Shanghai: Chinese Film Execs Talk Overcoming Industry's "Severe Winter"

Courtesy of Shanghai International Film Festival
Bona CEO Yu Dong, Beijing Enlight Media's Wang Changtian joined on stage by other studio heads at the Shanghai Film Festival.

Studio chiefs, including Bona's Yu Dong and Beijing Enlight Media's Wang Changtian, remained bullish on the country's prospects despite a series of scandals that hit the sector last year.

Top Chinese film executives came together at the Shanghai International Film Festival Sunday morning to discuss recent industry challenges and tout their slates for this year's 70th anniversary celebrations of the People's Republic of China. 

Bona Film Group chairman and CEO Yu Dong said that 2018 was "a very difficult year" for the Chinese film sector, with actors and other key sector players hearing "all kinds of criticism from society." For example, tax evasion scandals were in focus late in the year, he noted. (One notable one was the Fan Bingbing case.) "The whole industry had a reorganization of different taxation arrangements," he said. "A lot of people felt the pain [in this] self-reflecting and self-checking process, everybody was reflecting whether they did anything wrong."

So overall, he said 2018 was "the year of a severe winter for the movie industry in China." He also cited big stock drops of many publicly traded film firms, lauding the industry for putting out as many films as it did despite these challenges, which earned applause from the audience.

"However, last year was also the warm spring for creation of movies," he said, mentioning that Chinese films "made a breakthrough" in terms of quality output, including in new genres, and box office social influence. He cited such films as Bona's own Operation Red Sea, which led China's 2018 box office charts with $570 million. Other breakthroughs in terms of quality were Beijing Culture's critically acclaimed comedy drama Dying to Survive, and Zhang Yimou's return to period martial arts filmmaking, Shadow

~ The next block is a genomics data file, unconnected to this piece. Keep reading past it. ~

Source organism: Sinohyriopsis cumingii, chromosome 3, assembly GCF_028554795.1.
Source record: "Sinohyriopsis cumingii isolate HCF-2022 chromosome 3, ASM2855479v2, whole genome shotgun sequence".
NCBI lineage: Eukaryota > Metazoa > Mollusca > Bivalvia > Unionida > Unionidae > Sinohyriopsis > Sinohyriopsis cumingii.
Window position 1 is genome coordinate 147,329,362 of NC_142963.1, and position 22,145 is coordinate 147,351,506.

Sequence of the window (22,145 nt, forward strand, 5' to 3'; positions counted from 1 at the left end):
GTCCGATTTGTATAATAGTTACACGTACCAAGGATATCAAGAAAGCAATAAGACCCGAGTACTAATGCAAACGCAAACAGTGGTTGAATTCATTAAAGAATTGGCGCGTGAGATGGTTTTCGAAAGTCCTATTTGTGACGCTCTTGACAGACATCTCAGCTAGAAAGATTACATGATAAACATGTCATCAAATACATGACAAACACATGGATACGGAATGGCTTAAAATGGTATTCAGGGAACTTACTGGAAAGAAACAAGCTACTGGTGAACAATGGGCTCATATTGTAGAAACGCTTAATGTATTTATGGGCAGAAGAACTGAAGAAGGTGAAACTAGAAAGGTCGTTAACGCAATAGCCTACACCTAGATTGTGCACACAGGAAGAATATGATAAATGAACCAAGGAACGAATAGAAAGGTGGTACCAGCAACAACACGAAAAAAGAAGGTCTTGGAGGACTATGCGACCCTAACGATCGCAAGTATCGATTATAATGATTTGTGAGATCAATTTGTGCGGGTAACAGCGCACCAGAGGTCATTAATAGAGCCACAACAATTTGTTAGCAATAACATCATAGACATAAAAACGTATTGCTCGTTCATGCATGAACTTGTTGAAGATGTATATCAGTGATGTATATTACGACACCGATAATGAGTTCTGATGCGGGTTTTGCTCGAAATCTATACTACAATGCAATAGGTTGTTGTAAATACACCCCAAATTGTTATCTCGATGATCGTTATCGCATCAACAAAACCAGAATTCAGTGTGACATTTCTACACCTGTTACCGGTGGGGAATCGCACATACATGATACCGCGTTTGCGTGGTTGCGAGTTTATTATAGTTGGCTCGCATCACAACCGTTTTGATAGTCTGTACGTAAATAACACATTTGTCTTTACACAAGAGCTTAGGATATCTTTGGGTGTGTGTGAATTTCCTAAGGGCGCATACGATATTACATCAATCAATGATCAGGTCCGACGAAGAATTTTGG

Wang Changtian, CEO of Beijing Enlight Media, argued that the effects of some negative news last year, which hit "some of the morale and confidence," continue to linger, citing tax and “misconduct issues." He explained: "Since we are all being seen as law breakers…we need some time, we need some event to turn that around.”

Financing is one of the challenges. "The capital market has given up on China’s film industry, I believe," Wang said. "We cannot find enough funding for projects.”

Ren Zhonglun, chairman of Shanghai Film Group, also highlighted that last year the Chinese industry slowed down. "This year it will be flat, and that is already the good news," he said. "Being flat and steady brings some benefits. Two or three years ago there was a lot of growth, but there were a lot of impulsive actions as a lot of people wanted to flood into this market and get a piece of the pie — it caused disturbances and wasn't a healthy landscape."

While much discussion is concentrating on the country's box office surpassing the U.S. as early as next year, Ren said: "We should not rush to be passing somebody," but instead focus on film quality and "developing own narratives."

He noted that in 2018, China's crossed 60,000 total screens, "but revenue per screen is down." There is one key remedy, he concluded: "We need better movies.... We shouldn't be obsessed with the numbers, we should be more obsessed with the quality." 

He noted that the best 100 movies ranking includes such top titles as The Godfather, adding that it would be great "if there is a Chinese title in that upper ranking." Everyone in the Chinese film sector should pursue that goal, rather than chasing quick revenue, he added. 

Fan Luyuan, CEO of Alibaba Pictures, said China "needs more sequels" before it can think about outperforming the U.S. or U.K. "Like Star Wars, they have sequels," he said. "They know how to operate IP."

Overall though, "I am still bullish about China’s film industry," he said, reiterating other speakers' focus on having to improve film quality. While China has a big population and can draw bigger box office, he asked: "But is that the purpose? I don’t think so. We still want to be improving the quality of the content, so that we can tell better Chinese stories."

Most industry bosses were optimistic about the slew of Chinese anniversary films set for this year, including Me and My Country and Liberation. Yu said the company "managed to conquer the difficulties" of 2018 and is making celebrating China's 70th anniversary "our key focus." Concluded Zeng Maojun, president of Wanda Film Group: "This year’s National Day will see a lot of excellent movies."